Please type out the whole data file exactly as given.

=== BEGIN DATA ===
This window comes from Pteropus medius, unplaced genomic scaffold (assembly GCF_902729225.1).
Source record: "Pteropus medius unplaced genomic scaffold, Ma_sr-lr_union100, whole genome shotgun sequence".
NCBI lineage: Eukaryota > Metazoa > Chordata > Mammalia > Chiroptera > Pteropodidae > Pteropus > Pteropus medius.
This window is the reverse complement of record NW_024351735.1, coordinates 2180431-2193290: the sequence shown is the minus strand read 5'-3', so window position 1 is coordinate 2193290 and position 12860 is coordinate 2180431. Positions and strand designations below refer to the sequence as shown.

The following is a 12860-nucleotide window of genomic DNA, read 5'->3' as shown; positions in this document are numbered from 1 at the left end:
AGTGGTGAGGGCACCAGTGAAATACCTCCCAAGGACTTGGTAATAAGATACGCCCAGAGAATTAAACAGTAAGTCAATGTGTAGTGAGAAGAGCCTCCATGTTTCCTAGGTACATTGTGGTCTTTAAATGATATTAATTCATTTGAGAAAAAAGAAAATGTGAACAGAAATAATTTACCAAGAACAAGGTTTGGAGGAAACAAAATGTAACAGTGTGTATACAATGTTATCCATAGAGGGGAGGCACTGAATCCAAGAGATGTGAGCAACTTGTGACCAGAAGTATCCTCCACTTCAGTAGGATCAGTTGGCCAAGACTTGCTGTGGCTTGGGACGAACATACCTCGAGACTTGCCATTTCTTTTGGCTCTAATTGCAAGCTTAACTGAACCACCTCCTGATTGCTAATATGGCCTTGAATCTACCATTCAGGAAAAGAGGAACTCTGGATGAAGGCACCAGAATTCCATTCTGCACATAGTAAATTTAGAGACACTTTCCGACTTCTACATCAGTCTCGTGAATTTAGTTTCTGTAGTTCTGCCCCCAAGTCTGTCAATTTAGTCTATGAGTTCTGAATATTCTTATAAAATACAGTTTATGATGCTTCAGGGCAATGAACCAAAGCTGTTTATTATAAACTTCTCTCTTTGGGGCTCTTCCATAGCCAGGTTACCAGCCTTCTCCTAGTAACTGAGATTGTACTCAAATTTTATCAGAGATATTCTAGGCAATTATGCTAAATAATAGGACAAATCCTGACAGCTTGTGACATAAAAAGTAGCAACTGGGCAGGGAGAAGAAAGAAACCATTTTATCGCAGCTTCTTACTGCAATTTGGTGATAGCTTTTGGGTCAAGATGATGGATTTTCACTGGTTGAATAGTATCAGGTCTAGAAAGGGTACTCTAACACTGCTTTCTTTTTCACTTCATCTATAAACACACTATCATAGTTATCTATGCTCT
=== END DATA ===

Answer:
This window comes from Pteropus medius, unplaced genomic scaffold (assembly GCF_902729225.1).
Source record: "Pteropus medius unplaced genomic scaffold, Ma_sr-lr_union100, whole genome shotgun sequence".
NCBI lineage: Eukaryota > Metazoa > Chordata > Mammalia > Chiroptera > Pteropodidae > Pteropus > Pteropus medius.
This window is the reverse complement of record NW_024351735.1, coordinates 2180431-2193290: the sequence shown is the minus strand read 5'-3', so window position 1 is coordinate 2193290 and position 12860 is coordinate 2180431. Positions and strand designations below refer to the sequence as shown.

The following is a 12860-nucleotide window of genomic DNA, read 5'->3' as shown; positions in this document are numbered from 1 at the left end:
AGTGGTGAGGGCACCAGTGAAATACCTCCCAAGGACTTGGTAATAAGATACGCCCAGAGAATTAAACAGTAAGTCAATGTGTAGTGAGAAGAGCCTCCATGTTTCCTAGGTACATTGTGGTCTTTAAATGATATTAATTCATTTGAGAAAAAAGAAAATGTGAACAGAAATAATTTACCAAGAACAAGGTTTGGAGGAAACAAAATGTAACAGTGTGTATACAATGTTATCCATAGAGGGGAGGCACTGAATCCAAGAGATGTGAGCAACTTGTGACCAGAAGTATCCTCCACTTCAGTAGGATCAGTTGGCCAAGACTTGCTGTGGCTTGGGACGAACATACCTCGAGACTTGCCATTTCTTTTGGCTCTAATTGCAAGCTTAACTGAACCACCTCCTGATTGCTAATATGGCCTTGAATCTACCATTCAGGAAAAGAGGAACTCTGGATGAAGGCACCAGAATTCCATTCTGCACATAGTAAATTTAGAGACACTTTCCGACTTCTACATCAGTCTCGTGAATTTAGTTTCTGTAGTTCTGCCCCCAAGTCTGTCAATTTAGTCTATGAGTTCTGAATATTCTTATAAAATACAGTTTATGATGCTTCAGGGCAATGAACCAAAGCTGTTTATTATAAACTTCTCTCTTTGGGGCTCTTCCATAGCCAGGTTACCAGCCTTCTCCTAGTAACTGAGATTGTACTCAAATTTTATCAGAGATATTCTAGGCAATTATGCTAAATAATAGGACAAATCCTGACAGCTTGTGACATAAAAAGTAGCAACTGGGCAGGGAGAAGAAAGAAACCATTTTATCGCAGCTTCTTACTGCAATTTGGTGATAGCTTTTGGGTCAAGATGATGGATTTTCACTGGTTGAATAGTATCAGGTCTAGAAAGGGTACTCTAACACTGCTTTCTTTTTCACTTCATCTATAAACACACTATCATAGTTATCTATGCTCT